History “From a Catholic Perspective” (Part 1)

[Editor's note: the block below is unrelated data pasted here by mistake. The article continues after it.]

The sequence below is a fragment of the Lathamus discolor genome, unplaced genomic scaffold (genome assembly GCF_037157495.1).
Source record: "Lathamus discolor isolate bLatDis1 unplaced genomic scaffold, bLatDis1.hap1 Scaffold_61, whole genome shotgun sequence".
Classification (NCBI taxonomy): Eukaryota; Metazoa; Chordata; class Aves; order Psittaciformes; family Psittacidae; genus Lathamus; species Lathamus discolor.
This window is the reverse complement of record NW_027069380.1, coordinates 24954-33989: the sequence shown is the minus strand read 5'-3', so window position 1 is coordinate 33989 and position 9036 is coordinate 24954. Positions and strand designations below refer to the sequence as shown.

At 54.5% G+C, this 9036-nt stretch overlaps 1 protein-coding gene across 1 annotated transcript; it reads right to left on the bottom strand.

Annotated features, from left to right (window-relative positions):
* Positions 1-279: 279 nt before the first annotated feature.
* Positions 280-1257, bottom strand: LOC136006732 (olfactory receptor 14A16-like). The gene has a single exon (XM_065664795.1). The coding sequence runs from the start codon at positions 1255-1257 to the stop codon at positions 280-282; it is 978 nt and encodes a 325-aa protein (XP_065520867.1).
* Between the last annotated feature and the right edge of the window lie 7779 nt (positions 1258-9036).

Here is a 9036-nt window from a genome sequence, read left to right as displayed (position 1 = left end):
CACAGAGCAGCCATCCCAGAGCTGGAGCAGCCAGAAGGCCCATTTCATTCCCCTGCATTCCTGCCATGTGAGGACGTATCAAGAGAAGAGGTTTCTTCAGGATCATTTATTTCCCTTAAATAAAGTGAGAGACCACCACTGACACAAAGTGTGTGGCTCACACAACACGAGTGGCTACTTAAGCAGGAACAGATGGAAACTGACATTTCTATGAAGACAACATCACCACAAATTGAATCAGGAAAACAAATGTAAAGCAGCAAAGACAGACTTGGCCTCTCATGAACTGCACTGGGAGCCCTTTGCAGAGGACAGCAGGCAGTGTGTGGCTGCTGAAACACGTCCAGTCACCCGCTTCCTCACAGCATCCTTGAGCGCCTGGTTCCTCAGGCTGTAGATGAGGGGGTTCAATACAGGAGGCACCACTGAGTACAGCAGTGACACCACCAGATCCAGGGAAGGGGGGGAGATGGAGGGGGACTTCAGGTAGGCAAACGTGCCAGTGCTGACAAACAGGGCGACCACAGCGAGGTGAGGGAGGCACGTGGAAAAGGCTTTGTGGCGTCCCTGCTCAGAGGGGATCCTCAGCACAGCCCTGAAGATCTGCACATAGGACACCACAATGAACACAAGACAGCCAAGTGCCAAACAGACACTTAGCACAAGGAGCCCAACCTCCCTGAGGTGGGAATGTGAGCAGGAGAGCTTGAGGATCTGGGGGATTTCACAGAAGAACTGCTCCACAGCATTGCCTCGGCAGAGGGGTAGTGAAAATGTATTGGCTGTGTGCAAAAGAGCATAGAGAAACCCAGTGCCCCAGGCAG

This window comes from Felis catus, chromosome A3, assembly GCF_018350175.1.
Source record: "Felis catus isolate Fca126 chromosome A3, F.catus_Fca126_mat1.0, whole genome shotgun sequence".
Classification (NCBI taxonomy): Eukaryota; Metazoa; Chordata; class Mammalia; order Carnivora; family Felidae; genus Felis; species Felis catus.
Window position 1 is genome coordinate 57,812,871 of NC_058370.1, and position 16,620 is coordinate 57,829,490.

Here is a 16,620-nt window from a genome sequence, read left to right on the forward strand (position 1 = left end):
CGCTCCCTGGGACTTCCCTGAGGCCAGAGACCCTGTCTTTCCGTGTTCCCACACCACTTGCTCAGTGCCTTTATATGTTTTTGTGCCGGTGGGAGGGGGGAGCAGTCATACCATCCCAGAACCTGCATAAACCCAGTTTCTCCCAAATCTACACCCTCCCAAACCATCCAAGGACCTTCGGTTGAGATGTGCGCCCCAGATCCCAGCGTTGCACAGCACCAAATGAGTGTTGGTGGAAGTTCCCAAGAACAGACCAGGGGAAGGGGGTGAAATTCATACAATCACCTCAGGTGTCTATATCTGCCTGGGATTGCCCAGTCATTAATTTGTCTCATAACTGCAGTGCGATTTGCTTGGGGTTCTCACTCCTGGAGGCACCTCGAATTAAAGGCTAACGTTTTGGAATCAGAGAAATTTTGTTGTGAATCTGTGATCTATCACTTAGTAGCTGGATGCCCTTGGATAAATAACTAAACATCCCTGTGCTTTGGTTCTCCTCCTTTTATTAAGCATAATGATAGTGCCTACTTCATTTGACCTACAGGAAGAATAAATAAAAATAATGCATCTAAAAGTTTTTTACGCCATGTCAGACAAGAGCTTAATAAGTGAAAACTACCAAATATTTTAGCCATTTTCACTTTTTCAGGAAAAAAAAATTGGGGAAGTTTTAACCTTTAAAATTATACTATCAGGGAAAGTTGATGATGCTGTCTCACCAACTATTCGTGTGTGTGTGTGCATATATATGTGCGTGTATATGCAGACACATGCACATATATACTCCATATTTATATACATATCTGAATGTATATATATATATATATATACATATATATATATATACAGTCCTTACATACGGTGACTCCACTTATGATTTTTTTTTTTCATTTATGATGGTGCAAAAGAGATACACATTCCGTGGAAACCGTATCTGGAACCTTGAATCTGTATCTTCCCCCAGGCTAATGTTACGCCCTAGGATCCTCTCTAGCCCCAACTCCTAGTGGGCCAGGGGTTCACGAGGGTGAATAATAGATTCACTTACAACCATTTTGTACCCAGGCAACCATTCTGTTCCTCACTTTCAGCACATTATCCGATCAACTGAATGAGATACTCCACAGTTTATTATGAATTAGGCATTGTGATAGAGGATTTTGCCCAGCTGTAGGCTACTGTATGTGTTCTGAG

In my thirteen years teaching history in Catholic institutions, I am often asked how educators—whether teachers or parents—can most effectively give their students history “from a Catholic perspective.” Teaching Catholic history in this day and age can be daunting. Secular methodology typically proves inadequate. For one thing, the standard approach of secular education is typically not equipped to deal with religious history. But even when it does, secular education is often hostile to the role of the Catholic religion in the development of civilization. These tendencies have led Catholic parents and educators to sense that a correction is needed in mainstream historical studies—something that will convey a detailed, accurate, objective assessment of the Catholic Church’s place in history. Hence the desire for history “from a Catholic perspective.” Continue reading “History “From a Catholic Perspective” (Part 1)”